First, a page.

Title: Faking Normal
Author: Courtney C. Stevens
Acquired Via: Around the World ARC Tours
Release Date: February 25, 2014
Alexi Littrell hasn't told anyone what happened to her over the summer. Ashamed and embarrassed, she hides in her closet and compulsively scratches the back of her neck, trying to make the outside hurt more than the inside does.
At school, nobody sees the scratches or her pain. The only person she connects with is the mysterious Captain Lyric, who writes song lyrics on her fourth-period desk for her to complete. With pencil marks and music, Alexi carves out a comfortable space for herself as she and the Captain finish each other's songs—words on a desk feel safer than words spoken aloud.
But when Bodee Lennox, the quiet and awkward boy next door, comes to live with the Littrells, Alexi discovers an unlikely friend who understands her better than anyone. He has secrets of his own and knows all about suffering in silence. As they lean on each other for support, Alexi gives him the strength to deal with his past, and Bodee helps her find the courage to finally speak up.
With her powerful, moving debut novel, author Courtney C. Stevens emerges as an extraordinary new talent to watch.
I'm not one for contemporaries, and I've never read any "issues" books that I can recall, but something drew me to Faking Normal. (It was probably the gorgeous cover.) It deals with self-mutilation (not exactly "cutting" in this case), sexual assault, peer pressure, and a whole slew of other problems that teens face a lot more than anyone would like to realize. I've faced all of these issues in the book to some extent (personally and supporting friends), so I was very interested to see how Stevens tackled Alexi's story.
I want to start off by saying that I wished every teenager in the world who has had to "fake normal" had an Alexi Littrell or Bodee Lennox in their lives. I think they will show teenagers that it's okay to be a good supportive friend and keep a secret but also guide a person - sometimes sternly or forcefully - back on the path for healing. It's really not one or the other of them that does the saving, but this is more of Alexi's story of healing than Bodee's. (Though he has to face his own demons, too.)
One of the things I loved best about Faking Normal is that neither Alexi or Bodee allowed what happened to them to swallow them, which happens to a lot of people facing horrible situations (not just teens). They went on with their lives as well as they could, and hopefully by seeing this, teens will take a moment to think about what's beneath the surface of the people around them.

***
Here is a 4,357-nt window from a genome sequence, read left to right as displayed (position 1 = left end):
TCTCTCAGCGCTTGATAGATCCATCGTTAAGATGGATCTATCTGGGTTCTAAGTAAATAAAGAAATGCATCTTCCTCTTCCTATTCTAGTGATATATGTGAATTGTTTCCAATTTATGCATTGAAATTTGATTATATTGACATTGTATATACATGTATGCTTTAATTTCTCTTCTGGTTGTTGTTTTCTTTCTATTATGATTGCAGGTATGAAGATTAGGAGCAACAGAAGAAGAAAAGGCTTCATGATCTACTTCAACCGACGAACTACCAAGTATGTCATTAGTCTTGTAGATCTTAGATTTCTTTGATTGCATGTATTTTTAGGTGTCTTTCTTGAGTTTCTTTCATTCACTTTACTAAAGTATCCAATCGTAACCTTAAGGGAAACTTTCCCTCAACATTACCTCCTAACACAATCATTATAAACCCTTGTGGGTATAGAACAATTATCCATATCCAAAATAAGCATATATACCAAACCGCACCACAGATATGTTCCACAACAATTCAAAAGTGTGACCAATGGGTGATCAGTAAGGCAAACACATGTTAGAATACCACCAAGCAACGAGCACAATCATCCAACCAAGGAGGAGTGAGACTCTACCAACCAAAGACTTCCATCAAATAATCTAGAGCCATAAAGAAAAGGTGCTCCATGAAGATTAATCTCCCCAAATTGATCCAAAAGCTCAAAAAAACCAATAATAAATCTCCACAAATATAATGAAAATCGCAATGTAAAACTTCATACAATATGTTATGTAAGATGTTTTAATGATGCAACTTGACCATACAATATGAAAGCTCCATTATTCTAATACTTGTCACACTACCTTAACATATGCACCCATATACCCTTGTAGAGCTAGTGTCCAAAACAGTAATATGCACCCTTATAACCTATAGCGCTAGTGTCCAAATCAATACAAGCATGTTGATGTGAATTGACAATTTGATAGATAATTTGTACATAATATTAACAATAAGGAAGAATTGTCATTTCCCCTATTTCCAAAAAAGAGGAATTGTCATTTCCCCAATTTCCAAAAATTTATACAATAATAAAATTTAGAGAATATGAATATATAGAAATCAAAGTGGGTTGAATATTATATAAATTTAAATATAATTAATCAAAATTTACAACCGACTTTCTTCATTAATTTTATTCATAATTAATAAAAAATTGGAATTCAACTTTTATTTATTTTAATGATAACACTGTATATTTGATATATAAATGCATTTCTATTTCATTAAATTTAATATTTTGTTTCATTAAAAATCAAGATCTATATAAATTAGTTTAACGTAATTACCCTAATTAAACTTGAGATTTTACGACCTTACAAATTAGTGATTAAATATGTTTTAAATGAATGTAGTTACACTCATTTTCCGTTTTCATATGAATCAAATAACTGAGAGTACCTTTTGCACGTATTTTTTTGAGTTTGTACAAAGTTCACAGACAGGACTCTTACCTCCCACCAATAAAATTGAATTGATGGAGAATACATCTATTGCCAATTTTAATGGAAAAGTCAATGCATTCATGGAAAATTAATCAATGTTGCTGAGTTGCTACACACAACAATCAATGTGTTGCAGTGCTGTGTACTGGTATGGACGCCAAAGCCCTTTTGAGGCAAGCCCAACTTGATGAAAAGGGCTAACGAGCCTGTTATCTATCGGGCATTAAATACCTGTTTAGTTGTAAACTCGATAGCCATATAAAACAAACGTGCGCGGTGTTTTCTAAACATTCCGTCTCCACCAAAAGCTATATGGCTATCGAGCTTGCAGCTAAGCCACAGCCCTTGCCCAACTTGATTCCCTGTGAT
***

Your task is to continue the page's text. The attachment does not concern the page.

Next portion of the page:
For the record, writing a review of this book without making it about my own personal experiences is hard. Just so you know.
As for the mysterious culprit who brought Alexi to this awful situation, I had it called from the very beginning. I'm not big on tension and suspense, so the way Stevens wrote the story to make you suspect every guy in the book was a little frustrating. That, however, is just a personal preference, and I'm sure many people will enjoy being pulled around and shocked by the big revelation.
While Faking Normal isn't from a genre I go out of my way to read, I'm glad that I read it because Stevens addressed the issues in this book in a way that will hopefully have victims seek help and speak up, as well as show friends of victims how important their support is. Faking Normal is well-written without being preachy, honest but not graphic, and I'm sure it's exactly what a teenager somewhere needs to read.
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To satisfy FTC guidelines, I am disclosing that I received an advance copy of the book briefly for reviewing purposes through Around the World ARC Tours in exchange for an honest review. The book was likely provided to the tour by the publisher or author, which has in no way affected the outcome of my review. All opinions expressed are rambling, honest, and completely my own.